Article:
|the happy girl, lunching in park city|
People tell me Evie's still a baby. That when she's big and ten, I'll look back and even her kindergarten pictures will look babyish.
But it doesn't feel that way. It feels like my tiny baby is gone, and this little person that holds phones up and says "hewow," who drops things and mutters "oh shoot," who loves to brush teeth, who rocks and shushes baby dolls, and who counts to ten (though she omits one and five)... well it feels like I've got a little lady on my hands.
She goes to sleep on her own now. She loves to go to the library and read new books. Her favorite author is Olivier Dunrea (he wrote Gossie, Evie's favorite character is Boo Boo). She explores everything. She has longish hair. She adores Frozen, and knows a lot of the words to all the songs, which we listen to daily. She likes to scare us by growling and roaring. She loves the water and swimming. She adores animals, but is apprehensive about close encounters (be they dogs or fish in a tank). She picks up anything big or heavy, grunts about it, and hefts it around. She's a pretty good eater, she'll even eat spicy food and hamburgers.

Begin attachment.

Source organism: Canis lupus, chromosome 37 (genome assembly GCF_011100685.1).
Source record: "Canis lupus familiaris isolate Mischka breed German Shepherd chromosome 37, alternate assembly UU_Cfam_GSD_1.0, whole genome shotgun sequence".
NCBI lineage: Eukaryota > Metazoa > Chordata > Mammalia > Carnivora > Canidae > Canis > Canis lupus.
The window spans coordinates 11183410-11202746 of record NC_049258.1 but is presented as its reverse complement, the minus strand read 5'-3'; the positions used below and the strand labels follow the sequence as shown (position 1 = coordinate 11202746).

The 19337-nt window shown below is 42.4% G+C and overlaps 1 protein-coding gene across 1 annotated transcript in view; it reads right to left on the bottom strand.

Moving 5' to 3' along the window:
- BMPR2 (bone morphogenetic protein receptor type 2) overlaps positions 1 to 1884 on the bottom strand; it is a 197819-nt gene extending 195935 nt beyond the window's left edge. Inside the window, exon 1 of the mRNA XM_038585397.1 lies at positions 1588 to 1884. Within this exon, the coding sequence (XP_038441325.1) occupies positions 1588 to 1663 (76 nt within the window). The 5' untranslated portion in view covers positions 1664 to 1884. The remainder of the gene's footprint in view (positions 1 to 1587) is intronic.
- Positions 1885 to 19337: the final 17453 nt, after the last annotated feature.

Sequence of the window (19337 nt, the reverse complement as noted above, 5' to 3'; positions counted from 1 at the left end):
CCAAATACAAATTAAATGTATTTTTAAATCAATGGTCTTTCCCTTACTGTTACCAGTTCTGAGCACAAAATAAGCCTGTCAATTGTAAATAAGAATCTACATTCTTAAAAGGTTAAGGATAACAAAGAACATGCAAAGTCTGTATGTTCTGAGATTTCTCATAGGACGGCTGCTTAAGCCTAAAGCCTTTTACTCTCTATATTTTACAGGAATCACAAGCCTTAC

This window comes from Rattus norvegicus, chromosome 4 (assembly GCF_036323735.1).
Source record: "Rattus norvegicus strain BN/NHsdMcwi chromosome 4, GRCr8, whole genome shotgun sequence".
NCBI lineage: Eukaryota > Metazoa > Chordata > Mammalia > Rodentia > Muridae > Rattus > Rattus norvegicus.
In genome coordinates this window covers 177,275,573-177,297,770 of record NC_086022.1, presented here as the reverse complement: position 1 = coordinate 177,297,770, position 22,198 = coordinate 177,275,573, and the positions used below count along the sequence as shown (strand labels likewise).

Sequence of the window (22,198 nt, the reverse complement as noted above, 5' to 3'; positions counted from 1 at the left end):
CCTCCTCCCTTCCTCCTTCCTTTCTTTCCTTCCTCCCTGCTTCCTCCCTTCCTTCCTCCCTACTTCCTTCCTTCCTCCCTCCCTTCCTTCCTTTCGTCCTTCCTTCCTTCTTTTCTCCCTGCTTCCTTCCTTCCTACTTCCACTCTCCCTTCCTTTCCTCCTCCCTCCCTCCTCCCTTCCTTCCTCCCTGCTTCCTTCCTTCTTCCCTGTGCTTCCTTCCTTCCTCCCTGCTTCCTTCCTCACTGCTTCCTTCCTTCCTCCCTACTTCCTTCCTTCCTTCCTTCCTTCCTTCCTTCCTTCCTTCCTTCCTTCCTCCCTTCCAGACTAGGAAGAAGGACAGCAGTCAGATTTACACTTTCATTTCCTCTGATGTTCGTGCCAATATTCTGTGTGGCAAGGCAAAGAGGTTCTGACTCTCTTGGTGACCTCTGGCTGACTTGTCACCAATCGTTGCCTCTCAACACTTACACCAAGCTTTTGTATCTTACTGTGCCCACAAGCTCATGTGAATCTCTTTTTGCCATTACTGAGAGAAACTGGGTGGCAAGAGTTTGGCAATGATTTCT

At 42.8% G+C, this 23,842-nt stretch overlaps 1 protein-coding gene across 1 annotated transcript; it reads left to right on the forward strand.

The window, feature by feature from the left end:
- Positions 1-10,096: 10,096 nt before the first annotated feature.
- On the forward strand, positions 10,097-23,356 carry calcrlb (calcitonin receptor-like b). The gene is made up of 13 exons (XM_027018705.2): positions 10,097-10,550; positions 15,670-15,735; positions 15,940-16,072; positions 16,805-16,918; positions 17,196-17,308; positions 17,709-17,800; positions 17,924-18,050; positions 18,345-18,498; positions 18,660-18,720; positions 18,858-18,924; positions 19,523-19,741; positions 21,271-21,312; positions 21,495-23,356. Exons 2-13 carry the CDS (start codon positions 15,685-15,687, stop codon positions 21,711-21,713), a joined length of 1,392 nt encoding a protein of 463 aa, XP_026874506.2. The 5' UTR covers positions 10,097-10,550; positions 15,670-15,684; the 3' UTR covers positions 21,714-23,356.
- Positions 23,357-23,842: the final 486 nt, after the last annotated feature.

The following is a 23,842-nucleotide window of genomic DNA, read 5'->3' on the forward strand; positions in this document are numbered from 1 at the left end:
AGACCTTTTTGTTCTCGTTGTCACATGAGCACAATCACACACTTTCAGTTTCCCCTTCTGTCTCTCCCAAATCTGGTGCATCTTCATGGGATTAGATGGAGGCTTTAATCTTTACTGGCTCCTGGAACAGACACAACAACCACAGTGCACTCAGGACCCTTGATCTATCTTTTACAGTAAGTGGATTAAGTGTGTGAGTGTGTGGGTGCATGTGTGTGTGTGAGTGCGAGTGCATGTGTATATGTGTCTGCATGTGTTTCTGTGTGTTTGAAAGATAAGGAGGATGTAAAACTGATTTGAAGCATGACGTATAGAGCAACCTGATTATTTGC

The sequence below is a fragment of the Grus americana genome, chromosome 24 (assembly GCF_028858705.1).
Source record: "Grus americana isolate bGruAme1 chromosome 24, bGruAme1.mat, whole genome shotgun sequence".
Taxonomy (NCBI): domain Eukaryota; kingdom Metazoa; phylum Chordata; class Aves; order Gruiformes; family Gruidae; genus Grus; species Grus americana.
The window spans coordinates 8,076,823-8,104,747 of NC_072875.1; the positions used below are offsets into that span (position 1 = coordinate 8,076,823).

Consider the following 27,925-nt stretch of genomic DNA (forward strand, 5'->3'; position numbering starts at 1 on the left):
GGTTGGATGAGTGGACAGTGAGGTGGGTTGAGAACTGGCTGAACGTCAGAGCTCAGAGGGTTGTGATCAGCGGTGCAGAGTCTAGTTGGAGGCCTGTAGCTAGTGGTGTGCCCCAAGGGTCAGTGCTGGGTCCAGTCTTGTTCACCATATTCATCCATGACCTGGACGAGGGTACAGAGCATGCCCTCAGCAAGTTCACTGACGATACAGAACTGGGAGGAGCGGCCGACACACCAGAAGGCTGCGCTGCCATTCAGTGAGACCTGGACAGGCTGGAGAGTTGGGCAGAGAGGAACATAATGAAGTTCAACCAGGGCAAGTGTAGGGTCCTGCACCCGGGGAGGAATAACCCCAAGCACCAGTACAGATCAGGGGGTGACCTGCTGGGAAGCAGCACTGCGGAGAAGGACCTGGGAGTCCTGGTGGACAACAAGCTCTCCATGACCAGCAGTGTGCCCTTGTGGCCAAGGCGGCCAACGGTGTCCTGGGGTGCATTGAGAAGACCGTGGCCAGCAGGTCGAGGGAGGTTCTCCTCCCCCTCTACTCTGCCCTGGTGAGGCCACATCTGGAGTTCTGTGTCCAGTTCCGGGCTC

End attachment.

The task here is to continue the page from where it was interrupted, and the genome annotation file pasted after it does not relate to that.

So she seems like a grownup, walking around doing grownup things and getting into mischief. And then there are these moments when it just hits me that she's still my baby. I'm still nursing her twice a day, and while I'm getting to the ready-to-be-done point, there are times when she's curled up in my arms, nursing, and drifting off to sleep. Her cheeks are round and pink. Her eyelashes long and curled. Her chubby little hand rests softly on my neck. In these moments I think, How can she ever grow up?
|the famous squinchy face (grandma judy loves it)|
She'll be eighteen months old in just a few weeks. Soon we'll be tracking years, not months (remember when it was weeks, even days?). She's only going to be this inquisitive toddler for a short time, and I need to remind myself of that during the more challenging moments of parenting. Because it really is wonderful.